4 January 2008 – Serbia is stepping up its resistance towards the idea of Kosovo becoming independent, with the country’s prime minister Vojislav Kostunica sending a clear warning to the European Union – either it backs Belgrade or Pristina.”We have come to the point where the EU has to choose whether it wants for its partner a whole, internationally recognised Serbia or wants to create a quasi-state on Serbian territory”, Mr Kostunica said in a written statement cited by Reuters on Thursday (4 January).

He also rejected the idea of sending an EU mission, consisting of 1,800 policemen, prosecutors and judges, to Serbia’s breakaway province – something that was agreed by all 27 European leaders in December.”The EU must choose…whether it will sign a Stabilisation and Association Agreement (SAA) with Serbia or, under the United States’ pressure, send a mission to implement [a plan for] supervised independence of Kosovo, snatching part of Serbia’s territory”, the statement says.

Mr Kostunica referred to the intention to launch an EU police and civilian mission as to an “illegal decision” and underlined it would effectively “null and void” the initialling of the SAA.

The initialling of the pact – seen as the first step on the country’s path to EU membership – took place in November, and was expected to be fully signed by the end of January.

Mr Kostunica’s fresh ultimatum to the 27-nation EU bloc comes just days after the Serbian parliament adopted a resolution “on the protection of sovereignty, territorial integrity and constitutional order of Serbia”, stressing that Belgrade will “reconsider” its diplomatic and other relations with any country recognising an sovereign state of Kosovo.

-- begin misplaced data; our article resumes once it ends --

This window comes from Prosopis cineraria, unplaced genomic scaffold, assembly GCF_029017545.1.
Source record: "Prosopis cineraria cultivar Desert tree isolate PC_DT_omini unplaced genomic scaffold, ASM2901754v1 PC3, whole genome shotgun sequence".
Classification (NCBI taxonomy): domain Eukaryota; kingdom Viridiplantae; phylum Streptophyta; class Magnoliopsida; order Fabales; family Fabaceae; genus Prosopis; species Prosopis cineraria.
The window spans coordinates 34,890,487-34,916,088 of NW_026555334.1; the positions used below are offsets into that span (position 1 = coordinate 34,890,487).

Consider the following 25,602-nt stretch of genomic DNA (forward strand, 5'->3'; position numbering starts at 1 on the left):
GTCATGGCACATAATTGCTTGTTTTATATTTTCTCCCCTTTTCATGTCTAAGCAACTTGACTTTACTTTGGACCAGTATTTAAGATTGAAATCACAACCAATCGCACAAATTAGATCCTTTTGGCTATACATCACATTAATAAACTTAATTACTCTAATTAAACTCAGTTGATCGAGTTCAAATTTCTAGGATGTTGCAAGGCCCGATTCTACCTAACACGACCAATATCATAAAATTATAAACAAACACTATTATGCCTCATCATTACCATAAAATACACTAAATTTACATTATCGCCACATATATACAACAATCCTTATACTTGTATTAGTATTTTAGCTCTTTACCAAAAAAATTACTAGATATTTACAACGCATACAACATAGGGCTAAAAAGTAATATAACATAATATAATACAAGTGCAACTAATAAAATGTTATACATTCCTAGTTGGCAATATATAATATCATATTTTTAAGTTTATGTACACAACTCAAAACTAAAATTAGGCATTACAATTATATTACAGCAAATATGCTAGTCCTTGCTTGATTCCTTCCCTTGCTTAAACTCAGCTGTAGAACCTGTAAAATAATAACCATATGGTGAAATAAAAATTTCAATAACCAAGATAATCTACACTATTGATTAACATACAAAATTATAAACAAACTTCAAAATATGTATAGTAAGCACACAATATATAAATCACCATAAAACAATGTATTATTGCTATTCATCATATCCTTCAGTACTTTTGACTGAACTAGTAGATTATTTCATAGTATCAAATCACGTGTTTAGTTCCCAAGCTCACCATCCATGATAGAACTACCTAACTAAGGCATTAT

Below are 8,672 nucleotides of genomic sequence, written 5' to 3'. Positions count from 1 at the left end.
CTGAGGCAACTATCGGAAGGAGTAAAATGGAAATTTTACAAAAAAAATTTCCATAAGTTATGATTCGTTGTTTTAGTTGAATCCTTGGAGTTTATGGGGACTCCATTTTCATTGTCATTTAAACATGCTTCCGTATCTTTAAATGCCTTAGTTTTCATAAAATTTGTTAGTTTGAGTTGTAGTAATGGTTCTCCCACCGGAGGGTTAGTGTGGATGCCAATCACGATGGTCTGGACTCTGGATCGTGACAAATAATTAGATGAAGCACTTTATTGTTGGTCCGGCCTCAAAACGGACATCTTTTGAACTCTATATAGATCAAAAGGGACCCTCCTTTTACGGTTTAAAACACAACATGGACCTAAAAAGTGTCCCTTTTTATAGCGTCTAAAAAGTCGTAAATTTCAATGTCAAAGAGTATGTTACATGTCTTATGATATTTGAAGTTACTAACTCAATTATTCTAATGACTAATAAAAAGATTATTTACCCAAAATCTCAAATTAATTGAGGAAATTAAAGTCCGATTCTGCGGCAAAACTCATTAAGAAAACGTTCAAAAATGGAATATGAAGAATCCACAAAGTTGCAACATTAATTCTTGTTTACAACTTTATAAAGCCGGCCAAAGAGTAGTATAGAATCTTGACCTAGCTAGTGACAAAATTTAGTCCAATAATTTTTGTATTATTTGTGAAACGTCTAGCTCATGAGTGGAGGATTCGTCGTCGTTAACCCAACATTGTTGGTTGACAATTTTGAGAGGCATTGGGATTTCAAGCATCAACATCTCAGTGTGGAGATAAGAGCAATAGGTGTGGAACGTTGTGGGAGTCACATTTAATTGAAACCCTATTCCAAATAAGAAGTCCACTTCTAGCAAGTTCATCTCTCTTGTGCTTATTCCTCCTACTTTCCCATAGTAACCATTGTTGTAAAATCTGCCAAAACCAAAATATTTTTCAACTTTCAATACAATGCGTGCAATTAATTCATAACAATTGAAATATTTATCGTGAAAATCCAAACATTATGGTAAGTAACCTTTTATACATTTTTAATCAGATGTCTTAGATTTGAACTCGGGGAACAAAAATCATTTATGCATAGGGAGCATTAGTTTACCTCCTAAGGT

“Any treaty Serbia signs, including the Stabilisation and Association Agreement [with the EU], must be in keeping with preservation of [Serbian] sovereignty and territorial integrity”, the document passed on 26 December says.

Although the Serbs refuse to grant its southern province of Kosovo anything beyond wide autonomy, the EU is currently discussing a scenario under which Pristina would avoid a unilateral declaration of independence, but announces its own state as a result of coordination with international community.

Kosovo has been under UN administration since 1999 when NATO air strikes ended Serbia’s crackdown against ethnic Albanians.

However, it remains unclear to what extent Mr Kostunica’s rhetoric is motivated by the upcoming presidential race. The first round of elections will be held on 20 January, with a possible run-off election on 3 February.

Among the nine candidates are current president Boris Tadic from the pro-European Democratic Party as well as Tomislav Nikolic, vice-president of the Serbian Radical Party, the main opposition force.

It is yet to be announced who will gain the support of the centre-right Democratic Party of Serbia led by Vojislav Kostunica, who is seen as a nationalist.

Source: EU Observer